© Reuters. Ukraine’s President Volodymyr Zelenskiy addresses French lawmakers via video lin, as Russia’s attack on Ukraine continues, in Kyiv, Ukraine March 23, 2022. Ukrainian Presidential Press Service/Handout via REUTERS
By Natalia Zinets, Vitalii Hnidiy and Jarrett Renshaw
LVIV/KHARKIV, Ukraine/ BRUSSELS (Reuters) – Ukraine’s leader called for solidarity on Thursday, a month since Russia’s invasion began, warning he would see who sells out at summits in Europe where bolstering sanctions and NATO is planned but restrictions on energy could prove divisive.
U.S. President Joe Biden has arrived in Brussels for meetings of the alliance, G7 and European Union over a conflict that began on Feb. 24 and has caused more than 3.6 million refugees to flee the country.
Biden’s visit could also shine light on a dispute with European allies, some of whom are heavily reliant on Russian oil and gas, over whether to impose further energy sanctions.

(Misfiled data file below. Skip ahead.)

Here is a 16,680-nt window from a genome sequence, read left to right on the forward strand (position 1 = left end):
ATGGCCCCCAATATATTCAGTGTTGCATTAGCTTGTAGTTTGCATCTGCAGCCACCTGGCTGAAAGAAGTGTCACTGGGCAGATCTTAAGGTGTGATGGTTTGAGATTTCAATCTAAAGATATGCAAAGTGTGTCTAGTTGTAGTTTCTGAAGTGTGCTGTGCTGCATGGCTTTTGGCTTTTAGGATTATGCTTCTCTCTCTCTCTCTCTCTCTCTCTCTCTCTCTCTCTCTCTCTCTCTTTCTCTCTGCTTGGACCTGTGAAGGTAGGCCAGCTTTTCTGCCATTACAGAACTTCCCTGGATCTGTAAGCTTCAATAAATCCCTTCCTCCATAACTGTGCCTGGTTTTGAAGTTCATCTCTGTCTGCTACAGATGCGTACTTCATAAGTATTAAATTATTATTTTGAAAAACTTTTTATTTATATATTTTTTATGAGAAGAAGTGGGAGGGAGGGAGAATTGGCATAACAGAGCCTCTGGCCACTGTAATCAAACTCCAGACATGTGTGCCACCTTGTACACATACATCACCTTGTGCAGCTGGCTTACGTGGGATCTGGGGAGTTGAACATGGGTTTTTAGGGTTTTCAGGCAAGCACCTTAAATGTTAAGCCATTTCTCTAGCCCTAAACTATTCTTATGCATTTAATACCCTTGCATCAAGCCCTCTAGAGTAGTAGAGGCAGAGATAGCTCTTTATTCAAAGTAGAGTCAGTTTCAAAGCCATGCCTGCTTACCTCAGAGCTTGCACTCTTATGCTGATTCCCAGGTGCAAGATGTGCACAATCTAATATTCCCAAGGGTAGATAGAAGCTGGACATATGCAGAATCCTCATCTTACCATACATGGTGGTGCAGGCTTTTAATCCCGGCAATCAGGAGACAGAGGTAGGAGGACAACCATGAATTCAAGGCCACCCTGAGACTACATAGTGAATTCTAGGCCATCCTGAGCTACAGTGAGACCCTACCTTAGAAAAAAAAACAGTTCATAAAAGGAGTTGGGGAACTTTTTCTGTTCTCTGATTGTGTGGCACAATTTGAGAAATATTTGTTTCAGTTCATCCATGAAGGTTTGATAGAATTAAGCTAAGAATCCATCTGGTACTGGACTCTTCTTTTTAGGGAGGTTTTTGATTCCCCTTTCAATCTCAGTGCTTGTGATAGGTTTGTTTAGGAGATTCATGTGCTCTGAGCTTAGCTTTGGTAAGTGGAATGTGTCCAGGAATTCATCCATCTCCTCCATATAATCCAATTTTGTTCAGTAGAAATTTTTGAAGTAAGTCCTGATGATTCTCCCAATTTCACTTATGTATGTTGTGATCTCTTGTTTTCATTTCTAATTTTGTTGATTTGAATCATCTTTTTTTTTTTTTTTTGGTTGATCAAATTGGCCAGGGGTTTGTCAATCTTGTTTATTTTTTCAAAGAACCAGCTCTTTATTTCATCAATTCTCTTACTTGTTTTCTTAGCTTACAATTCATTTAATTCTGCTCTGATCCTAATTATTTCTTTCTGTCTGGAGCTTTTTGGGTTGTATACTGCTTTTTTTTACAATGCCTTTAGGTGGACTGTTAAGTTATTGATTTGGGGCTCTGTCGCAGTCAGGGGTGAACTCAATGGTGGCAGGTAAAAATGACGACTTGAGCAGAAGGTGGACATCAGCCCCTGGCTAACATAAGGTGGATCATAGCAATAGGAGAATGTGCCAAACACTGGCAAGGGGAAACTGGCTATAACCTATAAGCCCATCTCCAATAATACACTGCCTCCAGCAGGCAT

The issue has been a “substantial” topic and the subject of “intense back and forth” in recent days, White House national security adviser Jake Sullivan told reporters. The United States has already banned imports of Russian oil.
President Vladimir Putin on Wednesday said Moscow planned to switch gas sales made to “unfriendly” countries to roubles, causing European gas prices to soar on concerns the move would exacerbate the region’s energy crunch.
As the humanitarian toll from the conflict continues to rise, driving a quarter of Ukraine’s population of 44 million from their homes, President Volodymyr Zelenskiy called on people around the world to take to the streets and demand the war end.